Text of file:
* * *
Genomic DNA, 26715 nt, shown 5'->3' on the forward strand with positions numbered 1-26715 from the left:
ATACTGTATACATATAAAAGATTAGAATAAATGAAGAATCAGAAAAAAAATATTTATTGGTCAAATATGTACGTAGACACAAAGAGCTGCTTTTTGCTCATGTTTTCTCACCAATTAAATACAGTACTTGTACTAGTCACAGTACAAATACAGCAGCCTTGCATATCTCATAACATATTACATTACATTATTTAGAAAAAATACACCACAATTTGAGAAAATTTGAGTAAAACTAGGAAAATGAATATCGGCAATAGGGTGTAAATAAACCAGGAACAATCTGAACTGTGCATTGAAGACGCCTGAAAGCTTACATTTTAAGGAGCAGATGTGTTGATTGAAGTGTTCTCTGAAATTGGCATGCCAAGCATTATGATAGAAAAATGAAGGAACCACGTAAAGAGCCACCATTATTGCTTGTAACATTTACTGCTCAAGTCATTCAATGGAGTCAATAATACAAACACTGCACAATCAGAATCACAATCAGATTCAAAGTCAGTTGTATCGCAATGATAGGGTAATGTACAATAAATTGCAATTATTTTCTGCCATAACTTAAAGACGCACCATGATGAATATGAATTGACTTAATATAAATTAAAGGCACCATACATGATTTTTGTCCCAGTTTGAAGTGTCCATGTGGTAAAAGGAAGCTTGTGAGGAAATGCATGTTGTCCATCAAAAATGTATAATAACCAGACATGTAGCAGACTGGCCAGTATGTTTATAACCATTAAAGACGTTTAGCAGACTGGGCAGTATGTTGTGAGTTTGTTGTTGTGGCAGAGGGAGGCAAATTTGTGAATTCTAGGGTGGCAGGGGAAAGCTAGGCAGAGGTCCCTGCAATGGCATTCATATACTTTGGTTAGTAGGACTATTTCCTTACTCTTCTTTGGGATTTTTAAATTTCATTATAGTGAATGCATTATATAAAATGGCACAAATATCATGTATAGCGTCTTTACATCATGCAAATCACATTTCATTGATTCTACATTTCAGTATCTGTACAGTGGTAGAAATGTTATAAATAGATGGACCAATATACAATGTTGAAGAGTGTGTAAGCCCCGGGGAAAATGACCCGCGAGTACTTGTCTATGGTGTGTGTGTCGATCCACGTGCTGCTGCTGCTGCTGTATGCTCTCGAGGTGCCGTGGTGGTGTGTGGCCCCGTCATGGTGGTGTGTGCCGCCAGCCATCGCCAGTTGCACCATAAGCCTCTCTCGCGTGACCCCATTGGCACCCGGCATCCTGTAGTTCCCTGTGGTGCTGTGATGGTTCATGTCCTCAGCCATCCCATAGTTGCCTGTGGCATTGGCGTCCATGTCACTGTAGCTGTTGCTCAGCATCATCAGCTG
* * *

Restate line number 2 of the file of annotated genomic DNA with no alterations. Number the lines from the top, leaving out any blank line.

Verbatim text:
ATACTGTATACATATAAAAGATTAGAATAAATGAAGAATCAGAAAAAAAATATTTATTGGTCAAATATGTACGTAGACACAAAGAGCTGCTTTTTGCTCATGTTTTCTCACCAATTAAATACAGTACTTGTACTAGTCACAGTACAAATACAGCAGCCTTGCATATCTCATAACATATTACATTACATTATTTAGAAAAAATACACCACAATTTGAGAAAATTTGAGTAAAACTAGGAAAATGAATATCGGCAATAGGGTGTAAATAAACCAGGAACAATCTGAACTGTGCATTGAAGACGCCTGAAAGCTTACATTTTAAGGAGCAGATGTGTTGATTGAAGTGTTCTCTGAAATTGGCATGCCAAGCATTATGATAGAAAAATGAAGGAACCACGTAAAGAGCCACCATTATTGCTTGTAACATTTACTGCTCAAGTCATTCAATGGAGTCAATAATACAAACACTGCACAATCAGAATCACAATCAGATTCAAAGTCAGTTGTATCGCAATGATAGGGTAATGTACAATAAATTGCAATTATTTTCTGCCATAACTTAAAGACGCACCATGATGAATATGAATTGACTTAATATAAATTAAAGGCACCATACATGATTTTTGTCCCAGTTTGAAGTGTCCATGTGGTAAAAGGAAGCTTGTGAGGAAATGCATGTTGTCCATCAAAAATGTATAATAACCAGACATGTAGCAGACTGGCCAGTATGTTTATAACCATTAAAGACGTTTAGCAGACTGGGCAGTATGTTGTGAGTTTGTTGTTGTGGCAGAGGGAGGCAAATTTGTGAATTCTAGGGTGGCAGGGGAAAGCTAGGCAGAGGTCCCTGCAATGGCATTCATATACTTTGGTTAGTAGGACTATTTCCTTACTCTTCTTTGGGATTTTTAAATTTCATTATAGTGAATGCATTATATAAAATGGCACAAATATCATGTATAGCGTCTTTACATCATGCAAATCACATTTCATTGATTCTACATTTCAGTATCTGTACAGTGGTAGAAATGTTATAAATAGATGGACCAATATACAATGTTGAAGAGTGTGTAAGCCCCGGGGAAAATGACCCGCGAGTACTTGTCTATGGTGTGTGTGTCGATCCACGTGCTGCTGCTGCTGCTGTATGCTCTCGAGGTGCCGTGGTGGTGTGTGGCCCCGTCATGGTGGTGTGTGCCGCCAGCCATCGCCAGTTGCACCATAAGCCTCTCTCGCGTGACCCCATTGGCACCCGGCATCCTGTAGTTCCCTGTGGTGCTGTGATGGTTCATGTCCTCAGCCATCCCATAGTTGCCTGTGGCATTGGCGTCCATGTCACTGTAGCTGTTGCTCAGCATCATCAGCTG